I think street votes are a very good idea. They are a way to try and encourage communities. They are not a solution to everything—I think we have to be honest about what street votes are. Street votes are in areas where there is high demand in housing and you have relatively low density—particularly Metroland, for example, in London—where you might be able to persuade people to replace a certain amount of terraced housing with four or five-storey terrace streetscapes, which would be quite attractive. That could be a good way in lots of high-demand areas, without building on green belts and green fields, to get a recycling of space. That used to happen. For most of our city’s history, that densification process was natural. You had a single landowner usually—sometimes aristocratic, sometimes merchants, sometimes commercial holdings—who would buy blocks, demolish them and build them up. You have to do that now in a way that is consensual and fit for the 21st century.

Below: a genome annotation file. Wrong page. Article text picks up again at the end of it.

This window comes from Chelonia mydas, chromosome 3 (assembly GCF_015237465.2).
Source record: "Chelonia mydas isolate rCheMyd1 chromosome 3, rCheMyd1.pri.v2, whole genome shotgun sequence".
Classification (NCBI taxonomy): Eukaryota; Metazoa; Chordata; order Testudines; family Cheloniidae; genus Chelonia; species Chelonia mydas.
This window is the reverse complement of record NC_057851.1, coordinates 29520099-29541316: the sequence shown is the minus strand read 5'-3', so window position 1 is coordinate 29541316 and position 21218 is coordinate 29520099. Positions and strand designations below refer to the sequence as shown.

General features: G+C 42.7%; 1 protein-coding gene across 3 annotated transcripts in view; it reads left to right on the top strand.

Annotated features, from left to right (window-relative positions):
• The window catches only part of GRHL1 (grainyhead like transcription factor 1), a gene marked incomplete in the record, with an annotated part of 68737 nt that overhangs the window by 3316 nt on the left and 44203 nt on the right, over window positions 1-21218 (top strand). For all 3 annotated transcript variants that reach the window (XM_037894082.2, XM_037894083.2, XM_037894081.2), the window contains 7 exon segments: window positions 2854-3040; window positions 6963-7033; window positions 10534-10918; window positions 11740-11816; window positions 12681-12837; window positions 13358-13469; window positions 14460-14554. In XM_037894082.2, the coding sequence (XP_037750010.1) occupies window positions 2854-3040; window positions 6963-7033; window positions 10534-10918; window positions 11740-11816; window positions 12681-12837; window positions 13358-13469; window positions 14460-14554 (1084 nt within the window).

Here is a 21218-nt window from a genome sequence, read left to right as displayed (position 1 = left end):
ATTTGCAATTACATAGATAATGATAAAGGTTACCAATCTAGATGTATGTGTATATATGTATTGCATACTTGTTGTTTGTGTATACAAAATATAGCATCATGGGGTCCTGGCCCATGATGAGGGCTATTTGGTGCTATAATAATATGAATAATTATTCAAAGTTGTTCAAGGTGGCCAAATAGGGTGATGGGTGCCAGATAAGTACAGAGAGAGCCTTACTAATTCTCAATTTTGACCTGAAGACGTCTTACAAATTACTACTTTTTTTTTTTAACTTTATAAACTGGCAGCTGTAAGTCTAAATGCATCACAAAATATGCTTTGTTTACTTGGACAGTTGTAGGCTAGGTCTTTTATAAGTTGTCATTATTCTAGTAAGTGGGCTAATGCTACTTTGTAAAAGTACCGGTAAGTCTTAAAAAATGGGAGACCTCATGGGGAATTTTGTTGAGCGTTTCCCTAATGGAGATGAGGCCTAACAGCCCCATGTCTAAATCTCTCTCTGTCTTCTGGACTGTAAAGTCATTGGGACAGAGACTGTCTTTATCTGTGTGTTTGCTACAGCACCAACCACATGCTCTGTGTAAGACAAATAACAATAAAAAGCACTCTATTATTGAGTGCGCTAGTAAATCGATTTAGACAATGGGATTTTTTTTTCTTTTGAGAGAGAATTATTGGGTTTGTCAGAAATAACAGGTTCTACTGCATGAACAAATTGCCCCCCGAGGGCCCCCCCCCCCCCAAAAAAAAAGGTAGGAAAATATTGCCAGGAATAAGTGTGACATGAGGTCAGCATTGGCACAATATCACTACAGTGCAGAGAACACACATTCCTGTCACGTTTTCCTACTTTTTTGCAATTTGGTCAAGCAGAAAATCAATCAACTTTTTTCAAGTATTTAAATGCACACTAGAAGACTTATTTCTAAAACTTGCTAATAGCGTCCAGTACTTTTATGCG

Street votes are a way to try to get people together and say, “Look, we can all, on our street, agree that we can build up another few storeys. We will all benefit from this. This will mean that we do not have to build on greenfield sites on the edge of London.” I do not think we should be too optimistic about it in the next, say, five years solving the south-east’s housing crisis. However, it has to be something that the Government moves at great speed on, to try and put pilots in place to get this going, so that if it can work—I think it should—we can then roll it out on a wider scale. That said, I do not think, sadly, that it will alleviate the pressure on green fields in the next five or 10 years, but it is a thing we need to do now if we are to stop building on more and more of our land surface.